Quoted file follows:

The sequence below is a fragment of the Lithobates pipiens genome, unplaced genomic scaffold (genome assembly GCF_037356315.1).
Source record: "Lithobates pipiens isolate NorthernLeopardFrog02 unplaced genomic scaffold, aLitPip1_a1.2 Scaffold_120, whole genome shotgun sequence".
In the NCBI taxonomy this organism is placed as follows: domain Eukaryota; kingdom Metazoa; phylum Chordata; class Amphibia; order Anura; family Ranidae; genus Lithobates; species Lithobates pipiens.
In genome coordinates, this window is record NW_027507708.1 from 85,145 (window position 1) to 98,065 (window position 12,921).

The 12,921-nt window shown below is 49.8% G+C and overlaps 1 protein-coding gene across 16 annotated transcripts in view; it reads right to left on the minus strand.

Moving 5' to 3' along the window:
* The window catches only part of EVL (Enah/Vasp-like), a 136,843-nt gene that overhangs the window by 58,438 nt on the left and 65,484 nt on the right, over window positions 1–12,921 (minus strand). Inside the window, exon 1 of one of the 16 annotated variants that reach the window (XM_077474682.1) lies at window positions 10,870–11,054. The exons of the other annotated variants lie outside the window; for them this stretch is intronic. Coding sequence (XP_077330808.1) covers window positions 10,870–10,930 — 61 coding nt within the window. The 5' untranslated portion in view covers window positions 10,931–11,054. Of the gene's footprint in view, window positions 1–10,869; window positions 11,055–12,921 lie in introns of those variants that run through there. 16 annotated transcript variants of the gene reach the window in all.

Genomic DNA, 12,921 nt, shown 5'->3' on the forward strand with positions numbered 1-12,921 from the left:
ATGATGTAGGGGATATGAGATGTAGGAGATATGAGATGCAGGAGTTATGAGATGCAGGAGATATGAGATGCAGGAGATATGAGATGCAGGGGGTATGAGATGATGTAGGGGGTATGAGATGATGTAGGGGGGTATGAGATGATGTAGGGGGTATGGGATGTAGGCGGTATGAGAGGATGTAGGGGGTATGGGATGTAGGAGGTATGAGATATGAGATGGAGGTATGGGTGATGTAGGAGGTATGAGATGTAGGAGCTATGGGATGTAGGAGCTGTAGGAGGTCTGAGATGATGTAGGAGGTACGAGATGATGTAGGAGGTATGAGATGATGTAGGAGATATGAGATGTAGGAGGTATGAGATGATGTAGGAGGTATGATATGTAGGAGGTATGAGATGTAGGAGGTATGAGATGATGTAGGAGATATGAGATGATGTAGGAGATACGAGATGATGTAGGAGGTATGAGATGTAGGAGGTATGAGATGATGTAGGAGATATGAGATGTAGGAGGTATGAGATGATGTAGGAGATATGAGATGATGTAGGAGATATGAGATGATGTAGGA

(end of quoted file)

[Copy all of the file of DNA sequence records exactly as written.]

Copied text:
The sequence below is a fragment of the Lithobates pipiens genome, unplaced genomic scaffold (genome assembly GCF_037356315.1).
Source record: "Lithobates pipiens isolate NorthernLeopardFrog02 unplaced genomic scaffold, aLitPip1_a1.2 Scaffold_120, whole genome shotgun sequence".
In the NCBI taxonomy this organism is placed as follows: domain Eukaryota; kingdom Metazoa; phylum Chordata; class Amphibia; order Anura; family Ranidae; genus Lithobates; species Lithobates pipiens.
In genome coordinates, this window is record NW_027507708.1 from 85,145 (window position 1) to 98,065 (window position 12,921).

The 12,921-nt window shown below is 49.8% G+C and overlaps 1 protein-coding gene across 16 annotated transcripts in view; it reads right to left on the minus strand.

Moving 5' to 3' along the window:
* The window catches only part of EVL (Enah/Vasp-like), a 136,843-nt gene that overhangs the window by 58,438 nt on the left and 65,484 nt on the right, over window positions 1–12,921 (minus strand). Inside the window, exon 1 of one of the 16 annotated variants that reach the window (XM_077474682.1) lies at window positions 10,870–11,054. The exons of the other annotated variants lie outside the window; for them this stretch is intronic. Coding sequence (XP_077330808.1) covers window positions 10,870–10,930 — 61 coding nt within the window. The 5' untranslated portion in view covers window positions 10,931–11,054. Of the gene's footprint in view, window positions 1–10,869; window positions 11,055–12,921 lie in introns of those variants that run through there. 16 annotated transcript variants of the gene reach the window in all.

Genomic DNA, 12,921 nt, shown 5'->3' on the forward strand with positions numbered 1-12,921 from the left:
ATGATGTAGGGGATATGAGATGTAGGAGATATGAGATGCAGGAGTTATGAGATGCAGGAGATATGAGATGCAGGAGATATGAGATGCAGGGGGTATGAGATGATGTAGGGGGTATGAGATGATGTAGGGGGGTATGAGATGATGTAGGGGGTATGGGATGTAGGCGGTATGAGAGGATGTAGGGGGTATGGGATGTAGGAGGTATGAGATATGAGATGGAGGTATGGGTGATGTAGGAGGTATGAGATGTAGGAGCTATGGGATGTAGGAGCTGTAGGAGGTCTGAGATGATGTAGGAGGTACGAGATGATGTAGGAGGTATGAGATGATGTAGGAGATATGAGATGTAGGAGGTATGAGATGATGTAGGAGGTATGATATGTAGGAGGTATGAGATGTAGGAGGTATGAGATGATGTAGGAGATATGAGATGATGTAGGAGATACGAGATGATGTAGGAGGTATGAGATGTAGGAGGTATGAGATGATGTAGGAGATATGAGATGTAGGAGGTATGAGATGATGTAGGAGATATGAGATGATGTAGGAGATATGAGATGATGTAGGA